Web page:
We are investigating a broad range of questions relating to the development of neurogenic placodes and the neural crest, two embryonic cell populations in vertebrates that together build the entire peripheral nervous system. Neural crest cells als...
  • Simon Baron-Cohen Professor Simon Baron-Cohen
    The Autism Research Centre (ARC), of which I am Director, has 6 programs of research, all focusing on Autism Spectrum Conditions (ASC): (a) Perception and Cognition (investigating social and non-social cognition and sensory processing); (b) Neu...
  • Michael Bate Professor Michael Bate
    My research is concerned with the way in which the machinery underlying coordinated movement is genetically specified and assembled during embryonic development. On the one hand this involves an analysis of the way in which muscles are assembled, ...
  • Andrea Brand Professor Andrea Brand FRS FMedSci
    Discovering how stem cells are maintained in a multipotent state and how their progeny differentiate into distinct cellular fates is a key step in the therapeutic use of stem cells to repair tissues after damage or disease. We are investigating th...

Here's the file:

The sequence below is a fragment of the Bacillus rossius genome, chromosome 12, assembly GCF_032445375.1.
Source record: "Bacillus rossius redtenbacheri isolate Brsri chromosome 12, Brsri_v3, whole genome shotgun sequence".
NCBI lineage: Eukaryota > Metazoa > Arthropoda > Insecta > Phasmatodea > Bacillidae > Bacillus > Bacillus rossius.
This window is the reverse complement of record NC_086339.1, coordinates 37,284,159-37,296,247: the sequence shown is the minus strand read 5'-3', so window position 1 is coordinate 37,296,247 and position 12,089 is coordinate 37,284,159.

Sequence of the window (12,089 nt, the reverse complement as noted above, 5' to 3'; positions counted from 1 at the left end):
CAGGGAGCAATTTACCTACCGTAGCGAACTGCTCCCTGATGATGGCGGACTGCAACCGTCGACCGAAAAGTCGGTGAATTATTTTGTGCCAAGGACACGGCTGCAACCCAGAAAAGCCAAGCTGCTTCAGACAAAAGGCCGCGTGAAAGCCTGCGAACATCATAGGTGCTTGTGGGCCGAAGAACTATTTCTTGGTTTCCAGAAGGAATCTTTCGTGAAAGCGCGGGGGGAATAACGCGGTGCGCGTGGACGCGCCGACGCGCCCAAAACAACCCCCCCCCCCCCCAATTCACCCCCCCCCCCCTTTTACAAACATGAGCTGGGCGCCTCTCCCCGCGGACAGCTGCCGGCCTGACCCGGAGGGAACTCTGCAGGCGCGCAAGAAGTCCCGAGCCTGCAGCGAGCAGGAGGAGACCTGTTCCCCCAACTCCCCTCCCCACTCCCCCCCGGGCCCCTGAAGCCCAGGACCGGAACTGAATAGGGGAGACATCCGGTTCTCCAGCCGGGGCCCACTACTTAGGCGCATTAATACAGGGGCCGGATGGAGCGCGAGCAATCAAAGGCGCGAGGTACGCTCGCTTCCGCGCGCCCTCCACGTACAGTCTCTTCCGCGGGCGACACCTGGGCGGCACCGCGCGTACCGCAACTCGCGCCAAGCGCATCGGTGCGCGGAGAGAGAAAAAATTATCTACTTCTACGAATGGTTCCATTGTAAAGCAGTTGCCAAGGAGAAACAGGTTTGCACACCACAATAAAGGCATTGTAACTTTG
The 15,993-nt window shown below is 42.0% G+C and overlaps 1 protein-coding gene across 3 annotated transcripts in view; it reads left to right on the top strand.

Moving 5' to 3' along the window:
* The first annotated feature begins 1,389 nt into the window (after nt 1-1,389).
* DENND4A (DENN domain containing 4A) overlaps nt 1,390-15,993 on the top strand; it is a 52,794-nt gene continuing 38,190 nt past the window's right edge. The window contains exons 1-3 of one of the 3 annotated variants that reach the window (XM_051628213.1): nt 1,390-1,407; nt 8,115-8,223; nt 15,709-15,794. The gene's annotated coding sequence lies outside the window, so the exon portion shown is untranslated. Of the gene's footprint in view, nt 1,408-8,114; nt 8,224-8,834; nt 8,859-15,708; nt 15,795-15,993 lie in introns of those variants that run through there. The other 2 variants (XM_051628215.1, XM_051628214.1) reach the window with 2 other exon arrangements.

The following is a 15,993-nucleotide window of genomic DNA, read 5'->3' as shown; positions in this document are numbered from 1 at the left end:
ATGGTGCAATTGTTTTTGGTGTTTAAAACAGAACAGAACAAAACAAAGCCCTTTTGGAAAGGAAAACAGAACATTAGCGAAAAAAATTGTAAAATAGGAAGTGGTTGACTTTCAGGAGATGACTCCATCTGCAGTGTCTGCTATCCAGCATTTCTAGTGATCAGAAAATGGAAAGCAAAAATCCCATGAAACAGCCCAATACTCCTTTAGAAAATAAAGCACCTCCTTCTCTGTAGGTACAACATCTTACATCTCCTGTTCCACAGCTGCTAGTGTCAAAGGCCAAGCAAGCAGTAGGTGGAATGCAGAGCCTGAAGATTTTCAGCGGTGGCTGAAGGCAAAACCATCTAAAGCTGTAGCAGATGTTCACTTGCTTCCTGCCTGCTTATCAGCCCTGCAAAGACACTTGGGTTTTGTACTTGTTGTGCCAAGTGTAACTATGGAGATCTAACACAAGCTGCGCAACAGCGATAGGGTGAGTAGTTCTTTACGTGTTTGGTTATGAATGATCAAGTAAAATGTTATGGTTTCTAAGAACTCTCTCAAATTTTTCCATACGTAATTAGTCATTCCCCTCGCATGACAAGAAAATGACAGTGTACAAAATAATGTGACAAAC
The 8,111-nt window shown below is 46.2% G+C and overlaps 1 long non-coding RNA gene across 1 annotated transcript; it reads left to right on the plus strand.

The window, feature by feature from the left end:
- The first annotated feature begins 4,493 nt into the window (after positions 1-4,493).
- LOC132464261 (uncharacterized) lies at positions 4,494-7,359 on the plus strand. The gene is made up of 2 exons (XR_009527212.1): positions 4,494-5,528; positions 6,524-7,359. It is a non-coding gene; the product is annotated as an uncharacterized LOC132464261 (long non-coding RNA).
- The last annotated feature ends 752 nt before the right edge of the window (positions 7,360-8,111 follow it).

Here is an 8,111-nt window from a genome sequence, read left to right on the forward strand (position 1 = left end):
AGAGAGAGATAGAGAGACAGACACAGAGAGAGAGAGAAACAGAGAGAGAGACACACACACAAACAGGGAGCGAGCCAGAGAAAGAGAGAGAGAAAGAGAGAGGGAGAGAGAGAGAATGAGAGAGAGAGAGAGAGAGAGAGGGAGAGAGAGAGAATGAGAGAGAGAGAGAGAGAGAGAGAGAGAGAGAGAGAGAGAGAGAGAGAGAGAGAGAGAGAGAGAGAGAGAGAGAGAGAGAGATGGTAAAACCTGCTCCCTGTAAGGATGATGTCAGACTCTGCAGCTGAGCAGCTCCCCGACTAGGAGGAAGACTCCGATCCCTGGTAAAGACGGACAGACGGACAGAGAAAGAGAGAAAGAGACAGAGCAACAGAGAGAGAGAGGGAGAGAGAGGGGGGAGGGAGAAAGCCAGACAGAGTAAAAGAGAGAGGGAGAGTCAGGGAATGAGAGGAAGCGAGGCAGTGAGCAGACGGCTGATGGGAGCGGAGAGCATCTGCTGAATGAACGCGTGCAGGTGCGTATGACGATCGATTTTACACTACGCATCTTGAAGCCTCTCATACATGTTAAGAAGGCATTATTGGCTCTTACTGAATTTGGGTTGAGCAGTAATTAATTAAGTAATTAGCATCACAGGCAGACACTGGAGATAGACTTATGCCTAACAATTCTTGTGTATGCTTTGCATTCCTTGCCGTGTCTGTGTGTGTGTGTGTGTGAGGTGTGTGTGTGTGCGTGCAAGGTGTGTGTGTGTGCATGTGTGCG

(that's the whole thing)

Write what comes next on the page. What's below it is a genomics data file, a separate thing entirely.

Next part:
• Sarah Bray Professor Sarah Bray
    We are interested in understanding the signalling pathways that co-ordinate the decisions made by cells during development. The ultimate fate of a cell is dictated in part by its heredity and in part through interactions with neighbouring cells. O...
  • Isabel  Clare Dr Isabel Clare
    I work in the Cambridge Intellectual & Developmental Disabilities Research Group in the Dept. of Psychiatry and as a a senior member of the Enduring Disability and/or Disadvantage clinical theme in the NIHR's CLAHRC East of England. My research in...
  • Geoffrey Cook Dr Geoffrey Cook
    My research concerns the mechanisms controlling axon growth. In the laboratory we are investigating two axon-repulsive systems, 1) the characterization of somite glycoproteins that repel axons, creating the segmented pattern of spinal nerves durin...
  • Greg Davis Dr Greg Davis
    Consciousness, 'Free Will' Visual attention, vision, autism
  • Anthony Dickinson Professor Anthony Dickinson
    My primary research interests concern learning, memory, motivation, and future planning in both humans and animals. My interest in learning and memory is focussed on the distinction between goal-directed and habitual instrumental behaviour as asse...
  • Stephen Eglen Dr Stephen Eglen
    I use computational tools to help investigate mechanisms of neural development. In particular, I study the formation of retinotopic maps and retinal mosaics in vertebrate visual systems. In addition, I am interested in the analysis of large-scal...
  • James Fawcett Professor James Fawcett